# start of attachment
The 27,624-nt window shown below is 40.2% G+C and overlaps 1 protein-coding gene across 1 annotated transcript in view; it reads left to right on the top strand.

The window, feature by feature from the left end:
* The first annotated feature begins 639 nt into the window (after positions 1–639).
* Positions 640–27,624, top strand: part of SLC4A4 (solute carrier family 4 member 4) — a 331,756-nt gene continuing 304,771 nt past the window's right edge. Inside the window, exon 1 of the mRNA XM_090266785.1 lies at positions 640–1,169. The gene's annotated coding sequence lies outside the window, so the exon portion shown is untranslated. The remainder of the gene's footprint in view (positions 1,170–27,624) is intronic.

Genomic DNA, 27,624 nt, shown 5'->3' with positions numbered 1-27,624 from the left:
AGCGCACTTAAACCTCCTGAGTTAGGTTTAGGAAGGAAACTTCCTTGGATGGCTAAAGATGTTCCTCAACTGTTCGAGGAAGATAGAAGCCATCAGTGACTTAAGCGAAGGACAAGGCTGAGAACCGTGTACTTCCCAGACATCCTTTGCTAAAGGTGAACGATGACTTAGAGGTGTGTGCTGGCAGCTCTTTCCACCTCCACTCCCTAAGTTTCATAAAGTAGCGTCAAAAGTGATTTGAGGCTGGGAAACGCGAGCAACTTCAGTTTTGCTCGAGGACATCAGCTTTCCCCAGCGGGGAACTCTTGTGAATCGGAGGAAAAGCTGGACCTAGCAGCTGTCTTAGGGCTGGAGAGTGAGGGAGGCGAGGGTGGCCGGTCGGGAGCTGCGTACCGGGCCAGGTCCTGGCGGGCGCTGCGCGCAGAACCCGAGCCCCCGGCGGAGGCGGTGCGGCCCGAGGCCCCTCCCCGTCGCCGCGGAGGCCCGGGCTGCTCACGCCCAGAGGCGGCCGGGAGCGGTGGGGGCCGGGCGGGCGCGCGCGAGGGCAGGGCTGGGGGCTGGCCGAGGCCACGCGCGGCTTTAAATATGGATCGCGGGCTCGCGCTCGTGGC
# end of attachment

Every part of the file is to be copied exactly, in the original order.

The 27,624-nt window shown below is 40.2% G+C and overlaps 1 protein-coding gene across 1 annotated transcript in view; it reads left to right on the top strand.

The window, feature by feature from the left end:
* The first annotated feature begins 639 nt into the window (after positions 1–639).
* Positions 640–27,624, top strand: part of SLC4A4 (solute carrier family 4 member 4) — a 331,756-nt gene continuing 304,771 nt past the window's right edge. Inside the window, exon 1 of the mRNA XM_090266785.1 lies at positions 640–1,169. The gene's annotated coding sequence lies outside the window, so the exon portion shown is untranslated. The remainder of the gene's footprint in view (positions 1,170–27,624) is intronic.

Genomic DNA, 27,624 nt, shown 5'->3' with positions numbered 1-27,624 from the left:
AGCGCACTTAAACCTCCTGAGTTAGGTTTAGGAAGGAAACTTCCTTGGATGGCTAAAGATGTTCCTCAACTGTTCGAGGAAGATAGAAGCCATCAGTGACTTAAGCGAAGGACAAGGCTGAGAACCGTGTACTTCCCAGACATCCTTTGCTAAAGGTGAACGATGACTTAGAGGTGTGTGCTGGCAGCTCTTTCCACCTCCACTCCCTAAGTTTCATAAAGTAGCGTCAAAAGTGATTTGAGGCTGGGAAACGCGAGCAACTTCAGTTTTGCTCGAGGACATCAGCTTTCCCCAGCGGGGAACTCTTGTGAATCGGAGGAAAAGCTGGACCTAGCAGCTGTCTTAGGGCTGGAGAGTGAGGGAGGCGAGGGTGGCCGGTCGGGAGCTGCGTACCGGGCCAGGTCCTGGCGGGCGCTGCGCGCAGAACCCGAGCCCCCGGCGGAGGCGGTGCGGCCCGAGGCCCCTCCCCGTCGCCGCGGAGGCCCGGGCTGCTCACGCCCAGAGGCGGCCGGGAGCGGTGGGGGCCGGGCGGGCGCGCGCGAGGGCAGGGCTGGGGGCTGGCCGAGGCCACGCGCGGCTTTAAATATGGATCGCGGGCTCGCGCTCGTGGC